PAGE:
Spring is when our natural world emerges from hibernation—at least that’s how it works in places like New England—especially in the far-flung northern locales of the region. Buds appear, perennials poke up through the earth, and dormant lawns demand attention by way of a lawn mower.
Even in the midst of coping with the fallout from death and loss, it’s impossible not to notice and be affected by spring’s rousing “hallelujah.”
May moves forward and folds into June. Summer’s official commencement isn’t far off. And yet, the defining event rooted in winter’s cold and darkness travels with Mary and me, no matter how bright the sun shines, or how directly its rays reflect.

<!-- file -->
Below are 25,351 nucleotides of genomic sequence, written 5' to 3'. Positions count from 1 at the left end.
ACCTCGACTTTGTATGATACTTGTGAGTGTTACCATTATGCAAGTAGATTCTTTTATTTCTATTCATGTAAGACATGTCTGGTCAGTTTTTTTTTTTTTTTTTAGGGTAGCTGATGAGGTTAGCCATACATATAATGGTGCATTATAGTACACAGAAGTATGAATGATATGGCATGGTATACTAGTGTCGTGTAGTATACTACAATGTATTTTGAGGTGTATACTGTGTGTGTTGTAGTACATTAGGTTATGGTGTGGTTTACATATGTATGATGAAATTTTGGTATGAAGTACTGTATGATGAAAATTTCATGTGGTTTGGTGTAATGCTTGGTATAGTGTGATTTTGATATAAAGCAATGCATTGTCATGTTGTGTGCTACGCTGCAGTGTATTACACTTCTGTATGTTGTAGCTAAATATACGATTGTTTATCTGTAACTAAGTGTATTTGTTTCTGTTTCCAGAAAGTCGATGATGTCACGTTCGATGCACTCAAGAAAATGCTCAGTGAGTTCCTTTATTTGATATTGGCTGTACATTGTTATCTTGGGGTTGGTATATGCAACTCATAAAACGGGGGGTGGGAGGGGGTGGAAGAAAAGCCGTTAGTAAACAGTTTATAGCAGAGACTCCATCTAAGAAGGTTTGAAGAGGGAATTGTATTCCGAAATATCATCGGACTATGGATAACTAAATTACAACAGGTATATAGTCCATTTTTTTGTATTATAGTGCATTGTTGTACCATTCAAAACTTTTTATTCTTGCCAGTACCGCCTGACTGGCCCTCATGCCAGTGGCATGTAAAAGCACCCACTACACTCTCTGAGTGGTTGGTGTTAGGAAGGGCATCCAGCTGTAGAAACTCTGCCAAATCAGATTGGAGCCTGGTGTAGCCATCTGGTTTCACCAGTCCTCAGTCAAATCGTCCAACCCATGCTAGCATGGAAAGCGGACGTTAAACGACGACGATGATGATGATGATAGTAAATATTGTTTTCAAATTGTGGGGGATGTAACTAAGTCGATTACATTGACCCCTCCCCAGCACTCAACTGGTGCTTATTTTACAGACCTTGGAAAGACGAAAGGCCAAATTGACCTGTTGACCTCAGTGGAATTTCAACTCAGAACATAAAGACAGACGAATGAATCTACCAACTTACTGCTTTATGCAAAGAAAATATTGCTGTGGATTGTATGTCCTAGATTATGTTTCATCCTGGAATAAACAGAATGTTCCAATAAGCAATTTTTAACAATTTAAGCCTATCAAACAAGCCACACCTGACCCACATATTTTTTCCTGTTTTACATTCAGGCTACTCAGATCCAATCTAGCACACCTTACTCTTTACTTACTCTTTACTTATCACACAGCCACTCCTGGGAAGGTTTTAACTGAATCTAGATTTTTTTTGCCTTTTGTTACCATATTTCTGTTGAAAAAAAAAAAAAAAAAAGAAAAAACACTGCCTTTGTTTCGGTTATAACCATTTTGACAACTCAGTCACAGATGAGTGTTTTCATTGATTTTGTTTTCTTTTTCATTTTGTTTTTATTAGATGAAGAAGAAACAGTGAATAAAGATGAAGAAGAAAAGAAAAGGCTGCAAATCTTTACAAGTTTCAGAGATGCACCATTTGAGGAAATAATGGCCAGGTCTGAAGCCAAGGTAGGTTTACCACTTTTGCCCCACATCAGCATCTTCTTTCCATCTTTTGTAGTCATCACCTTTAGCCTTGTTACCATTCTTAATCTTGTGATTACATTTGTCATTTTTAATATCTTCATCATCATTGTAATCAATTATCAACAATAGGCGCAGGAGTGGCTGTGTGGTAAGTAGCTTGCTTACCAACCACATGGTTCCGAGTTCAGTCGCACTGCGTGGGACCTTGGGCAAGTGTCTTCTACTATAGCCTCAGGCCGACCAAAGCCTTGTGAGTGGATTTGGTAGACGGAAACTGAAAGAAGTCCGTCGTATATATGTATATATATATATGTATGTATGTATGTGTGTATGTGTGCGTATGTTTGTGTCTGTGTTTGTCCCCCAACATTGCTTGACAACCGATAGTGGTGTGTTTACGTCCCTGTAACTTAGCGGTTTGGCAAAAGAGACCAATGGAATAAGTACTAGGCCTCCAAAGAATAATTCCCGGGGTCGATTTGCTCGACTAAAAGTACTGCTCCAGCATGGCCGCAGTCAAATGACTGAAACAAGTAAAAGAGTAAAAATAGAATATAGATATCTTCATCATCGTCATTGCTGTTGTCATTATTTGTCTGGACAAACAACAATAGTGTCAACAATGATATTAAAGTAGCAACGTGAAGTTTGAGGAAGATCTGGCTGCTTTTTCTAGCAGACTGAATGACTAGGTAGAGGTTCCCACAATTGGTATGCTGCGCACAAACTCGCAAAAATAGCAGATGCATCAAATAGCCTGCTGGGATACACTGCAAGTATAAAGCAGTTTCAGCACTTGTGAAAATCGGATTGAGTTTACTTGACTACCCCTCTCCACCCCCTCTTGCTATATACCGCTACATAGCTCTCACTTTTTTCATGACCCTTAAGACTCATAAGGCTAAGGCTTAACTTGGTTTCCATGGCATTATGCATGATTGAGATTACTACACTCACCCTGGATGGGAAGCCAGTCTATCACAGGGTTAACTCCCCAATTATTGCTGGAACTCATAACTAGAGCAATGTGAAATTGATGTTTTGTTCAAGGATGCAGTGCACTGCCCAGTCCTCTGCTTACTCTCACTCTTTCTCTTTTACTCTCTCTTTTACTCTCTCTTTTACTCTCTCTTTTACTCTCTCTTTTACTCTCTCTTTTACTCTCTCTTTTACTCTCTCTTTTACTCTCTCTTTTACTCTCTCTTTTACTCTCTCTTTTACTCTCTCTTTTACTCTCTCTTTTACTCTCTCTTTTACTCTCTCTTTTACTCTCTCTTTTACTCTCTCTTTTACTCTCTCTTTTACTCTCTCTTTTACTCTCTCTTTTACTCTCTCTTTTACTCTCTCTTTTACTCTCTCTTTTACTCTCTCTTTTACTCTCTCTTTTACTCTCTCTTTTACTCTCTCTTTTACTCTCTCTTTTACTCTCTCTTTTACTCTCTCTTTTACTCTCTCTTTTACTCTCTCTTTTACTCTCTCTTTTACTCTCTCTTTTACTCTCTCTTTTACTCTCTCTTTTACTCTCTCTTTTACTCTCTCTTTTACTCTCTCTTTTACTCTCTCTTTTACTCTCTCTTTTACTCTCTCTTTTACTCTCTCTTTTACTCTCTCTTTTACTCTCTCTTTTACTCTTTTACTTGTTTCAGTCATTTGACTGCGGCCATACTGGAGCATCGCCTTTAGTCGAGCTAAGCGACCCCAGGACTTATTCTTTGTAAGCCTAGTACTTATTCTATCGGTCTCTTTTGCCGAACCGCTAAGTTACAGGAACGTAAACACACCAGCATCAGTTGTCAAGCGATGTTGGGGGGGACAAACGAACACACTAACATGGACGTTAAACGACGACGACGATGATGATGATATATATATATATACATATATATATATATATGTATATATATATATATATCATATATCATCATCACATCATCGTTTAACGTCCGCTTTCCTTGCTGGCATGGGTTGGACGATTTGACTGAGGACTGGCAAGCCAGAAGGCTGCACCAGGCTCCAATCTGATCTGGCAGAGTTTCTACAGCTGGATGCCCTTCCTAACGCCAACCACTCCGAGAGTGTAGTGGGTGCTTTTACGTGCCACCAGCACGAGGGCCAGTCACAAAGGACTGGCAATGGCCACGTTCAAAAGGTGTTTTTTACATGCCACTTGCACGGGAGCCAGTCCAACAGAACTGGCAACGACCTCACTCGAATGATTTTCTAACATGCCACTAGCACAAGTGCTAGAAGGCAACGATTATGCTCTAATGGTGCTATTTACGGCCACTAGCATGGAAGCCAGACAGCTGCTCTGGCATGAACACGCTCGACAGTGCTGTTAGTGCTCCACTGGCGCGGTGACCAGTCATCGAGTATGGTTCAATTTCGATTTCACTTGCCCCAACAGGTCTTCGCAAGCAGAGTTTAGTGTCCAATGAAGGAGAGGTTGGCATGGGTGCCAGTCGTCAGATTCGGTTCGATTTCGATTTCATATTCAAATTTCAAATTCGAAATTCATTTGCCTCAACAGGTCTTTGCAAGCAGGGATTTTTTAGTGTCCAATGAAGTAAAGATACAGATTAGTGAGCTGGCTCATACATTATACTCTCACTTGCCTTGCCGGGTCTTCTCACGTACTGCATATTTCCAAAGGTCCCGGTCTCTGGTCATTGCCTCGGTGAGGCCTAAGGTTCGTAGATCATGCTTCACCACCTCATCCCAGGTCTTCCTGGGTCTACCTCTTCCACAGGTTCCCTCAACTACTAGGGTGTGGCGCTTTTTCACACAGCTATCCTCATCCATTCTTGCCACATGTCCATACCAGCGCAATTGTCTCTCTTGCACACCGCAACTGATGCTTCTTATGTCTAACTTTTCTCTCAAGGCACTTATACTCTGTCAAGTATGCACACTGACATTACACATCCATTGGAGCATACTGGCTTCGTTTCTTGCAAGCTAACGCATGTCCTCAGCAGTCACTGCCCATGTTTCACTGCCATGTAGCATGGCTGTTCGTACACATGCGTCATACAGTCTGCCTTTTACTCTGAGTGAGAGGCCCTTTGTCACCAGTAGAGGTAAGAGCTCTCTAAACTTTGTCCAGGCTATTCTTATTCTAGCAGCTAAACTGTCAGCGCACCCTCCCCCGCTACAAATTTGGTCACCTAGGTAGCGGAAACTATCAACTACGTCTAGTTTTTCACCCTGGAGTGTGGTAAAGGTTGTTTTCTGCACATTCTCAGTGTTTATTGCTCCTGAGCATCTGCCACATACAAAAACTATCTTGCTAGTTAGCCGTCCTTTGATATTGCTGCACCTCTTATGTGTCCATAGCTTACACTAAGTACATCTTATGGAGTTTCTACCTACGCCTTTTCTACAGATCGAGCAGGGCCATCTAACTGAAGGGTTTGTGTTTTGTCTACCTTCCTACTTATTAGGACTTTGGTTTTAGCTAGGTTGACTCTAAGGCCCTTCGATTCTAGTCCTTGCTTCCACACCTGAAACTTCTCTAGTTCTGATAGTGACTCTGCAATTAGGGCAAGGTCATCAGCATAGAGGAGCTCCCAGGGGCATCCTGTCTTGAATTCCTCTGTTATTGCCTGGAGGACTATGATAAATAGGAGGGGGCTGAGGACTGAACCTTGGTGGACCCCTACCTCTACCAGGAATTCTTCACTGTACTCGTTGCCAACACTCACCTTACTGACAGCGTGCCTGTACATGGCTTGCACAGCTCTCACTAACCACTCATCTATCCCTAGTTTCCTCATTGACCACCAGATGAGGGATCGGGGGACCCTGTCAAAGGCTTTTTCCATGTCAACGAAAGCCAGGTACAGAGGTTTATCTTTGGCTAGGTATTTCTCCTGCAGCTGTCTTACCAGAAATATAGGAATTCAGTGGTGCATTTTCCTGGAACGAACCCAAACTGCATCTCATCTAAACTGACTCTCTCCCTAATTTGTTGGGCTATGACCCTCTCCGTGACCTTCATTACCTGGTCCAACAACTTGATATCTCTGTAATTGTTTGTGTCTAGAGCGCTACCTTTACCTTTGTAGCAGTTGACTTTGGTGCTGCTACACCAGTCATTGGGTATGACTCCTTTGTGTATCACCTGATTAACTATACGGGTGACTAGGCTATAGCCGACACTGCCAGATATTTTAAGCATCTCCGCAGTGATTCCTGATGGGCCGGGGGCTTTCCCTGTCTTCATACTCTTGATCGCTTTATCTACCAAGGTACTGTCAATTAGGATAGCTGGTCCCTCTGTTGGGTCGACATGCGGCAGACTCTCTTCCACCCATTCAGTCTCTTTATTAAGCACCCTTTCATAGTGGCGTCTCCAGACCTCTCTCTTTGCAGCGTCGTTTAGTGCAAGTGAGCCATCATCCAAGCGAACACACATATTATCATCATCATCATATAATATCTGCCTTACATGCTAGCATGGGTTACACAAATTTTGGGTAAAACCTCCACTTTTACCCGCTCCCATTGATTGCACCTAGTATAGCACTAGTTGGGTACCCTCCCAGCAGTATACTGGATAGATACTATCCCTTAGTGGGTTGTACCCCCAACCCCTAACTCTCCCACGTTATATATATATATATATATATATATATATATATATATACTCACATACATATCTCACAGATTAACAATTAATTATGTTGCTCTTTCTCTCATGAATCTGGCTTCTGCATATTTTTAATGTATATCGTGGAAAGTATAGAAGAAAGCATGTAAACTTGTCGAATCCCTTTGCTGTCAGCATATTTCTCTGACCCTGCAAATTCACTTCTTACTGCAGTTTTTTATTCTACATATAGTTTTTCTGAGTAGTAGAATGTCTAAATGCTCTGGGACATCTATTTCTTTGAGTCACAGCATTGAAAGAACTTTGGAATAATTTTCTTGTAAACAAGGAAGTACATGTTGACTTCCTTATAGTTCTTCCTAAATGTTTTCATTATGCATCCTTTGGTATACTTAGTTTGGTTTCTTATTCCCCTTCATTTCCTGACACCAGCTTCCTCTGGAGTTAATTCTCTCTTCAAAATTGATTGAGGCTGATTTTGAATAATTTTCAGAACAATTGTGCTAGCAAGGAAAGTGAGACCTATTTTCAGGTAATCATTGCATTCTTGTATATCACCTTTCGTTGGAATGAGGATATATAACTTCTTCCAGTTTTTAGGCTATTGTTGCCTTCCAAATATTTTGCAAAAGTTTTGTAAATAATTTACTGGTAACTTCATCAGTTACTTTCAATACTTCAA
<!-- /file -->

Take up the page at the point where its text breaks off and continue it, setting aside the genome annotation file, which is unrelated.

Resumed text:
Upon returning from California, I was shoved into normalcy. I say “normal,” knowing that for us, normal will never be the same again. How can it be after losing someone we loved as deeply as Mark?
I’ve blogged about being a baseball umpire. Spring is a busy time when you officiate high school baseball in Maine. While our season is shorter than other parts of the country, by the first week of May, high school schedules are in full swing. With rainouts backing games up and umpiring numbers being down across all four umpiring boards in the state, you can work as many games as you want and can physically tolerate. Continue reading